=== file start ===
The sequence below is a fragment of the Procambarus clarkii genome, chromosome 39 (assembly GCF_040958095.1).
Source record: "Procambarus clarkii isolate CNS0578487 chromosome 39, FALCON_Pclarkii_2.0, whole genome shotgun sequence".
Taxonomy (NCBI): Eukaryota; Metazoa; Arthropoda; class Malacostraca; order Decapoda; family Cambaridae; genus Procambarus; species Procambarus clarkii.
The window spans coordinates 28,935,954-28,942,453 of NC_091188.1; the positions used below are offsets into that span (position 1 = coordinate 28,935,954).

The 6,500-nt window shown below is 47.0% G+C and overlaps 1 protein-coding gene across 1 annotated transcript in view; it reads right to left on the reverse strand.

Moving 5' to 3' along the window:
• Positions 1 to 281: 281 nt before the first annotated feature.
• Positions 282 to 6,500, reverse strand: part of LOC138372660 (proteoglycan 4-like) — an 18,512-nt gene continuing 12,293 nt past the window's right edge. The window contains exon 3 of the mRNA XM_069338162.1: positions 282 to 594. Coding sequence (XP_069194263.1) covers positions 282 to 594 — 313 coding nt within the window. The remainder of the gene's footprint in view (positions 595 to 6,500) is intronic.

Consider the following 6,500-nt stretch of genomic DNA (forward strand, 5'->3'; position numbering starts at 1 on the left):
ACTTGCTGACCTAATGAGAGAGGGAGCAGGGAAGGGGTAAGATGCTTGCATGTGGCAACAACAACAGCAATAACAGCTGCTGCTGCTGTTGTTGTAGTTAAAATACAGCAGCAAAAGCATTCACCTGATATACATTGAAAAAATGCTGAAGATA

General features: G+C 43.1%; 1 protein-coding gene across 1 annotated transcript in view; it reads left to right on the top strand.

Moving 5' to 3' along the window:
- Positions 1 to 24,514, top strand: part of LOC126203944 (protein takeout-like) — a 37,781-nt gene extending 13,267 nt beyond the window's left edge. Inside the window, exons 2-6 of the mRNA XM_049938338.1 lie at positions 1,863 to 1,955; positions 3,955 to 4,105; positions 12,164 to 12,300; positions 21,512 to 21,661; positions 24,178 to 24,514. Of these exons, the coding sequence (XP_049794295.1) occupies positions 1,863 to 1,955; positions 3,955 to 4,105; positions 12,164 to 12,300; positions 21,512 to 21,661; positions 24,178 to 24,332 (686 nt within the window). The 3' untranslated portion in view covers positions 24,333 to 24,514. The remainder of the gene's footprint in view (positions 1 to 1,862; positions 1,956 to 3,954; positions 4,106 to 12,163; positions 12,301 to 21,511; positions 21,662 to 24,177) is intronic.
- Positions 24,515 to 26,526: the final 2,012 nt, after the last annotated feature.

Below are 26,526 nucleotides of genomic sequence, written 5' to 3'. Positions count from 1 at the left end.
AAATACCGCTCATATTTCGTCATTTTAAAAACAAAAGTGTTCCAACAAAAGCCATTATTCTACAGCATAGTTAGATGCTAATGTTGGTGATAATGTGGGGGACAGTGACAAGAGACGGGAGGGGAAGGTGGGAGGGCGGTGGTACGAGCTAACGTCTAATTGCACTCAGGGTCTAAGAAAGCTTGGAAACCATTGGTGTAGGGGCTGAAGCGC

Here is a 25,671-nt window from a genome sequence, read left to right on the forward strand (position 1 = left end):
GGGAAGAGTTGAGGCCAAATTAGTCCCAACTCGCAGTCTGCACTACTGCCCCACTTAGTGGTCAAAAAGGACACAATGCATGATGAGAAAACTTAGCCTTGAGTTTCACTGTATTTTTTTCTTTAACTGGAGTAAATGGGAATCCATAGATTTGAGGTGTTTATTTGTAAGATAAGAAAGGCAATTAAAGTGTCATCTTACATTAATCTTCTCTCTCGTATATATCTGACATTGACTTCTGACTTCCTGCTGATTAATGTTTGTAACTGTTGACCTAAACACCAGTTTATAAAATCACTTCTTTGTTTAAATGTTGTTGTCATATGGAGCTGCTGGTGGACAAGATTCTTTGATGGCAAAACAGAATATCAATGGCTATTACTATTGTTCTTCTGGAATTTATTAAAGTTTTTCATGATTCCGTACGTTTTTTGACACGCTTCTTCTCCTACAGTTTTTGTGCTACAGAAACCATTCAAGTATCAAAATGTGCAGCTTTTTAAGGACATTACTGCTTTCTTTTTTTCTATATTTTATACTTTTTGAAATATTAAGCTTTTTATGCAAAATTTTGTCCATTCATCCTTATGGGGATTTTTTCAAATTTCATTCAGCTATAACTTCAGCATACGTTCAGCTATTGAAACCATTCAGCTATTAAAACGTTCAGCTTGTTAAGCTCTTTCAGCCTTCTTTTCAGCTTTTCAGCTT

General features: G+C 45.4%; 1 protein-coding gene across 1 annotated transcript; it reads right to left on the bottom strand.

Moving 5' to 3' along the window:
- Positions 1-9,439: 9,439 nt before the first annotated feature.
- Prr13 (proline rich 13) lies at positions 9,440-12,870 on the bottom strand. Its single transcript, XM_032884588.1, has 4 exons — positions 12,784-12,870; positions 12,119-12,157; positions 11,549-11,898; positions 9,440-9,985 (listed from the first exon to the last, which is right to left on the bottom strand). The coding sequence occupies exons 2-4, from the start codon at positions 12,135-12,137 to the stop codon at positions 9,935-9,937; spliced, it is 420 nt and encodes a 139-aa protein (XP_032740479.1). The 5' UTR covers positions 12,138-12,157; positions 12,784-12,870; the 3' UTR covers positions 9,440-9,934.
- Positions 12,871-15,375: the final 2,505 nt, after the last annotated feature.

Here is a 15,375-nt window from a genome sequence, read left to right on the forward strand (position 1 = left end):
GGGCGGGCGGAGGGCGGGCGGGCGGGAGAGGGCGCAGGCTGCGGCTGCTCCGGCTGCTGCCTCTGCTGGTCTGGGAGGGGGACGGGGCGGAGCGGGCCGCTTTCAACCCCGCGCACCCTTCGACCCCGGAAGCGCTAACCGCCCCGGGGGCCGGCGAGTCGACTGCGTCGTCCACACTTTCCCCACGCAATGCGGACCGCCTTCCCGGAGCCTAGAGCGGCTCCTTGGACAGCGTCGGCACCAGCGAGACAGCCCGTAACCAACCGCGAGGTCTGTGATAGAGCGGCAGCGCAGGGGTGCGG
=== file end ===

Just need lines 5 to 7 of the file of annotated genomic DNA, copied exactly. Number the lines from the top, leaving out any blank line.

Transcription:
The 6,500-nt window shown below is 47.0% G+C and overlaps 1 protein-coding gene across 1 annotated transcript in view; it reads right to left on the reverse strand.

Moving 5' to 3' along the window:
• Positions 1 to 281: 281 nt before the first annotated feature.